AllIson MACKEnzIE ..................... 43 AntHony A. zMAIlA lIMItED ........ 14 ARMstRong tEAsDAlE................. 45 BAllARD sPAHR ............................ 21 BAnK oF nEVADA .......................... 41 CHARlEston InsuRAnCE gRouP ... 23 ClARK County BAR AssoCIAtIon ... 26 CogBuRn lAW oFFICEs ................ 32 Cotton DRIggs WAlCH HollEy Woloson tHoMPson............... 15 DAVID FRAnCIs lAW FIRM............. 28 DIgEstI lAW FIRM ......................... 14 DunlAP & lAxAlt AttoRnEys...... 24 DyER lAWREnCE ........................... 34 FAstCAsE ..................................... IBC FEnnEMoRE CRAIg jonEs VARgAs .......................... 35 gAMIng lAW sECtIon .................. 38 HutCHIson & stEFFEn ................. 31 KoEllER nEBEKER CARlson HAluCK ..................... 18 lAWyERs ConCERnED FoR lAWyERs ............................ 33 lAWyER REFERRAl & InFoRMAtIon sERVICE .............. 22 lEgIslAtIVE CounsEl BuREAu ....BC lEVERty & AssoCIAtEs ................ 30 lEWIs BRIsBoIs BIsgAARD & sMItH..................................... 43 lIonEl sAWyER & CollIns .......... 34 MCDonAlD CARAno WIlson........ 10 nEEMAn & MIlls ............................ 9 nEVADA lEgAl sERVICEs .............. 18 nutIlE PItz & AssoCIAtEs ........... 12 PARsons BEHlE & lAtIMER ......... 15 PECos lAW gRouP ....................... 13 PRIVAtE tRIAls ............................. 15 RIgHt lAWyERs............................. 33 snEll & WIlMER ........................... 29 stAtE BAR oF nEVADA ..... 17, 43 & 49 tHoMson REutERs ..................... IFC tRAnsItIonIng Into PRACtICE ................................... 48 VERItI ConsultIng ....................... 25
4
Nevada Lawyer
August 2012
February 2009, the Federal Aviation Administration reviewed the procedures it had in place for ensuring that pilots got enough sleep. Well, as a group, we are sleepier than doctors, paramedics and airline pilots. What might this mean for our clients? The effects of sleep deprivation are well documented, a fact I can attest to because I watch many science shows on television at night, often nodding off in my recliner as I do so. Thus, in my expert opinion, I think in this month’s Message from the President, we should focus a bit on the frontal lobe which, according to a Biology 202 Web Report at Bryn Mawr University, is “the most fascinating section of the brain with relation to sleep deprivation.” According to that report and its sources, this area of the brain is associated with speech as well as with novel and creative thinking. Thus, a sleep-deprived lawyer may struggle to be creative and will instead remain “inside the box” using tired and repetitive language (such as the preceding cliché). Especially alarming for those of us who engage in oral advocacy, a sleep-deprived lawyer apparently “is less able to deliver a statement well ... may show signs of slurred speech, stuttering, speaking in a monotone voice or speaking at a slower pace than usual.” Yikes! So much for that riveting direct examination of an accountant. Also particularly challenging for the advocate, or any lawyer with a fast-paced practice, sleep-deprived test subjects in research studies did not react well to sudden, unpredicted changes. According to the Bryn Mawr Web Report, “[s]leep deprived people do not have the speed or creative abilities to cope with making quick but logical decisions, nor do they have the ability to implement them well.” The ability to “multitask” is also impaired. According to the report, test subjects were not paralyzed and still reacted when confronted suddenly with complex scenarios, but they were likely to pick “unoriginal solutions” and, of special concern for lawyers because the stakes are often so very high, “[i]f presented with a similar situation multiple times with slight variations in the information presented the subject chooses the same solution, even though it might not be as applicable to the new scenario.” Rest assured that I would not presume to lecture you about something as personal as how much sleep you want to get or actually do get. The purpose of this column was just to get you thinking about the problem, or perhaps the alleged problem. Because I am sure you must be wondering, the most sleep-deprived professionals are home healthcare workers, who rack up only six hours and 57 minutes per sleep cycle, and the least sleep deprived professionals are forest and logging workers, who, on average, snuggle up with their chain saws for seven hours and 20 minutes a night; maybe they don’t stay up late watching science shows on TV.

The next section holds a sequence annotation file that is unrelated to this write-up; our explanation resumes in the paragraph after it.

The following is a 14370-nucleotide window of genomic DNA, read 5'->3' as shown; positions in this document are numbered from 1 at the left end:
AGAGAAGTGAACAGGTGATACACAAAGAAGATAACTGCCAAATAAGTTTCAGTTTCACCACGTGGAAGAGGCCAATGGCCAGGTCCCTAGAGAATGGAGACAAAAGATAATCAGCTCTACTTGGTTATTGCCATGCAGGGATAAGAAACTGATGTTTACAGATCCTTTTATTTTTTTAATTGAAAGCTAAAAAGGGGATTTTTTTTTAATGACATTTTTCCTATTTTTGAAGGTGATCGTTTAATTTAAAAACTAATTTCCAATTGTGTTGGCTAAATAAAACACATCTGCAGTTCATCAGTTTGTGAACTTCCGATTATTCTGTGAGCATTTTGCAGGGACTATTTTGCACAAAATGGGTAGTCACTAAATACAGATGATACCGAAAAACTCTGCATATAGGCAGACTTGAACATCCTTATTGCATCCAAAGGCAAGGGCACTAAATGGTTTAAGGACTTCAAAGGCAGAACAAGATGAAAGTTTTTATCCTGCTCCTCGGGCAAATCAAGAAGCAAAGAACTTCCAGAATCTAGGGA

August 2012 Nevada Lawyer 5

Published under a Creative Commons License By attribution, non-commercial
AttachmentSize
NevLawyer_Aug_2012_President's_Column.pdf274.89 KB